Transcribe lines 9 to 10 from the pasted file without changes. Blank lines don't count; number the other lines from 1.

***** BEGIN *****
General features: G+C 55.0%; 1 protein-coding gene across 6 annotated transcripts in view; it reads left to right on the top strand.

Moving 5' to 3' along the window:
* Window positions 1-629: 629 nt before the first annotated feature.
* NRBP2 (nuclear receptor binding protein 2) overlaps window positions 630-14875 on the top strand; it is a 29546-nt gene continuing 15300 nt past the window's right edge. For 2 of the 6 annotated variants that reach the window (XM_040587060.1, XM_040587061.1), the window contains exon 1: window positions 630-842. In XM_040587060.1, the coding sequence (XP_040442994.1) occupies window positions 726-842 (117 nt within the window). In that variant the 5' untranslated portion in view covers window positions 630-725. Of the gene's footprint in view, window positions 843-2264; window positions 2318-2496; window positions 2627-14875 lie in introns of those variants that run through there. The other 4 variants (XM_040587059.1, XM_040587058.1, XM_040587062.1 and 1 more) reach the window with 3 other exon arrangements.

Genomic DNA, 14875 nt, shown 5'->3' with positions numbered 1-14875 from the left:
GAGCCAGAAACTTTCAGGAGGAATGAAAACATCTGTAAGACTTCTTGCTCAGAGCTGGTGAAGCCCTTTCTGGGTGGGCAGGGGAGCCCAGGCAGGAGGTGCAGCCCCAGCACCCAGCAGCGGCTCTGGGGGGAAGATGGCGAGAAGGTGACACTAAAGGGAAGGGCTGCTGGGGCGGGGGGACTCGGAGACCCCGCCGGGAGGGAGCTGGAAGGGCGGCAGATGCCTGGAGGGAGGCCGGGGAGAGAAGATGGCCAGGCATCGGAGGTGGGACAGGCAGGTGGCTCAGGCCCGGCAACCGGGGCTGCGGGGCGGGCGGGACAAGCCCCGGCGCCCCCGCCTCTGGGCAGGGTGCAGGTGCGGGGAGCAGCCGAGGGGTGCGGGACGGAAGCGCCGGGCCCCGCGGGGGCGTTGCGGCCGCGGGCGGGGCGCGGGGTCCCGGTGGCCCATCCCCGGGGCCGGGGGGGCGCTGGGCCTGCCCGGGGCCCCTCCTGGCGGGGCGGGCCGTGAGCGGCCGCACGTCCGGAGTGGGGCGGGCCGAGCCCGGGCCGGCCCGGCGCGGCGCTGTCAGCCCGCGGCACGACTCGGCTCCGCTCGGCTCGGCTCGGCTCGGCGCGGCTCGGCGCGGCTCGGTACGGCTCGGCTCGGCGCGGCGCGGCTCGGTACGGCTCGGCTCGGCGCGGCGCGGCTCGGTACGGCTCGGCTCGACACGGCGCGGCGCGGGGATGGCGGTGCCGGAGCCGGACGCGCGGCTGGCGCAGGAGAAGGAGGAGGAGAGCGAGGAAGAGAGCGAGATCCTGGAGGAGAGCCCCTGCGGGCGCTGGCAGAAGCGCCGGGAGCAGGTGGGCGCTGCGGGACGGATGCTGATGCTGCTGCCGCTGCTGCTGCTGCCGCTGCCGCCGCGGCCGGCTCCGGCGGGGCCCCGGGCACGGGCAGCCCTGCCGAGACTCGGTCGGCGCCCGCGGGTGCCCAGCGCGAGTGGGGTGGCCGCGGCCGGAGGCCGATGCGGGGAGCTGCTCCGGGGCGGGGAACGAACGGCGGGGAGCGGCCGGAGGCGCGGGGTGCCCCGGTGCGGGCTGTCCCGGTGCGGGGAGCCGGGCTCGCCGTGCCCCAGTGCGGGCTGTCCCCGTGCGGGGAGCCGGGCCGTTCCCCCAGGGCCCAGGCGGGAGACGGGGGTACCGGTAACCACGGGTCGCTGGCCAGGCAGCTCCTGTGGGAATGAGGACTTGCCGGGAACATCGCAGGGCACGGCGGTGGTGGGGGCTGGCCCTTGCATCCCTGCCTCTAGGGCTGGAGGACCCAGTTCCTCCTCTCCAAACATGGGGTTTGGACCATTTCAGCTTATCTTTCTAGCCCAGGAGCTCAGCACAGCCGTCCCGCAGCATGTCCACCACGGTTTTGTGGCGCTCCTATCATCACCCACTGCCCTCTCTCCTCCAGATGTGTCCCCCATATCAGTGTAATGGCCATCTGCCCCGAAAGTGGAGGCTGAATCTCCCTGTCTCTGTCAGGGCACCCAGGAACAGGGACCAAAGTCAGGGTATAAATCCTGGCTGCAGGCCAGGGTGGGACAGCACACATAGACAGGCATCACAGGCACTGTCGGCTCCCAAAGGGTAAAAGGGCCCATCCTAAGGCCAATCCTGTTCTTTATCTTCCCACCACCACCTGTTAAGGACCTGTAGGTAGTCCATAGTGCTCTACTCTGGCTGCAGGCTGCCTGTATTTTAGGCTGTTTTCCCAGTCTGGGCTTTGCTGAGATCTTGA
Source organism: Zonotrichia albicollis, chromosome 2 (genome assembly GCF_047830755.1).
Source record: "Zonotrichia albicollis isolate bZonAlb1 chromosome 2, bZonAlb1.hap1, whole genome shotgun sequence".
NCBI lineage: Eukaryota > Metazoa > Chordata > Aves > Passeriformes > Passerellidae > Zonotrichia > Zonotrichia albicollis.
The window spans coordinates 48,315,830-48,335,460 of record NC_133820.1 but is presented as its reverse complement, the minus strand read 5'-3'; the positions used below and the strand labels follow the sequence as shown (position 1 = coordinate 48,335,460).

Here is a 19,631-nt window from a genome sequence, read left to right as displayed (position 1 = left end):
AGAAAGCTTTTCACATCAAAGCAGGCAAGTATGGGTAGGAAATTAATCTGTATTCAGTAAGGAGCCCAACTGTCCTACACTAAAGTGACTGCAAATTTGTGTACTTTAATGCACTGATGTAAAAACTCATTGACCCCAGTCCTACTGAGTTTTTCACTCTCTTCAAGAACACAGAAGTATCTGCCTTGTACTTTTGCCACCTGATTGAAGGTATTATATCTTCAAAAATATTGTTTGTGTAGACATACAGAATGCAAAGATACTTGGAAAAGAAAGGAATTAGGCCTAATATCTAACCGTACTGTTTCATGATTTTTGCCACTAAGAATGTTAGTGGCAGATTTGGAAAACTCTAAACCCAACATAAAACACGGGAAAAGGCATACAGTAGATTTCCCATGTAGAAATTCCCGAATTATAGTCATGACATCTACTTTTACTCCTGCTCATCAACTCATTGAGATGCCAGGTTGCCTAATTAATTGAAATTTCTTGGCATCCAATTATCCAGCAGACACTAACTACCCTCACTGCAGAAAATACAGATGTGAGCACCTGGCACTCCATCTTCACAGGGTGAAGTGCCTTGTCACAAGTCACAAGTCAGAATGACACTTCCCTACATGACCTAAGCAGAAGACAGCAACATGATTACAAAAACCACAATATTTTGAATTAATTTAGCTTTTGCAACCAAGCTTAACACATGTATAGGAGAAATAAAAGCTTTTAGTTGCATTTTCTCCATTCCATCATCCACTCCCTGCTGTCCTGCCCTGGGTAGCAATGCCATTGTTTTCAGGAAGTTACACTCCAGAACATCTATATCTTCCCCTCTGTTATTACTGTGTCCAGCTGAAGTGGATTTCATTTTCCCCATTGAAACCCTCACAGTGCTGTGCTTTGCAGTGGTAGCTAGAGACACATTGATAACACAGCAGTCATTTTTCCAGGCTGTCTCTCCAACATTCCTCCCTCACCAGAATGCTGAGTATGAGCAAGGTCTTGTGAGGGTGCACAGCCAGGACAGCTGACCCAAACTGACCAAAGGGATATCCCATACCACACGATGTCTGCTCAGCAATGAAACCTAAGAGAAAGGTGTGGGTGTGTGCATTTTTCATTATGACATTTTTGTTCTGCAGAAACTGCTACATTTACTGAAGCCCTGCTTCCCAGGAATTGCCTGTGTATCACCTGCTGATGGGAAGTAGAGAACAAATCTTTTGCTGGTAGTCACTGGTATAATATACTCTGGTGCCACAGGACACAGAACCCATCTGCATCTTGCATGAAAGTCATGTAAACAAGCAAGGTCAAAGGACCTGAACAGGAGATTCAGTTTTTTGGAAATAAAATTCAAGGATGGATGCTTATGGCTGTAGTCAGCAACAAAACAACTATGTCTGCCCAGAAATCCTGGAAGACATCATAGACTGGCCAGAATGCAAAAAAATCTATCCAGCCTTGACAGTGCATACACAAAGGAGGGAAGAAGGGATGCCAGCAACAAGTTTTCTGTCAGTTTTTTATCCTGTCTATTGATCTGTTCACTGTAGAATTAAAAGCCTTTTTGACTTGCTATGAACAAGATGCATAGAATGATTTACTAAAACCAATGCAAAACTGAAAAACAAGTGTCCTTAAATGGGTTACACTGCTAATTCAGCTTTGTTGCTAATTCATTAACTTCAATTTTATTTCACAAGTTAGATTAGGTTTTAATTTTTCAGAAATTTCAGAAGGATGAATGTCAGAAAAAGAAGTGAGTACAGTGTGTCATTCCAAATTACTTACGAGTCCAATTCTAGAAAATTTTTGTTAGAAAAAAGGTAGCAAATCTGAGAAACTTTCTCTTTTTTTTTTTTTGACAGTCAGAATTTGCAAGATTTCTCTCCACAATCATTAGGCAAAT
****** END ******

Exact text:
NCBI lineage: Eukaryota > Metazoa > Chordata > Aves > Passeriformes > Passerellidae > Zonotrichia > Zonotrichia albicollis.
The window spans coordinates 48,315,830-48,335,460 of record NC_133820.1 but is presented as its reverse complement, the minus strand read 5'-3'; the positions used below and the strand labels follow the sequence as shown (position 1 = coordinate 48,335,460).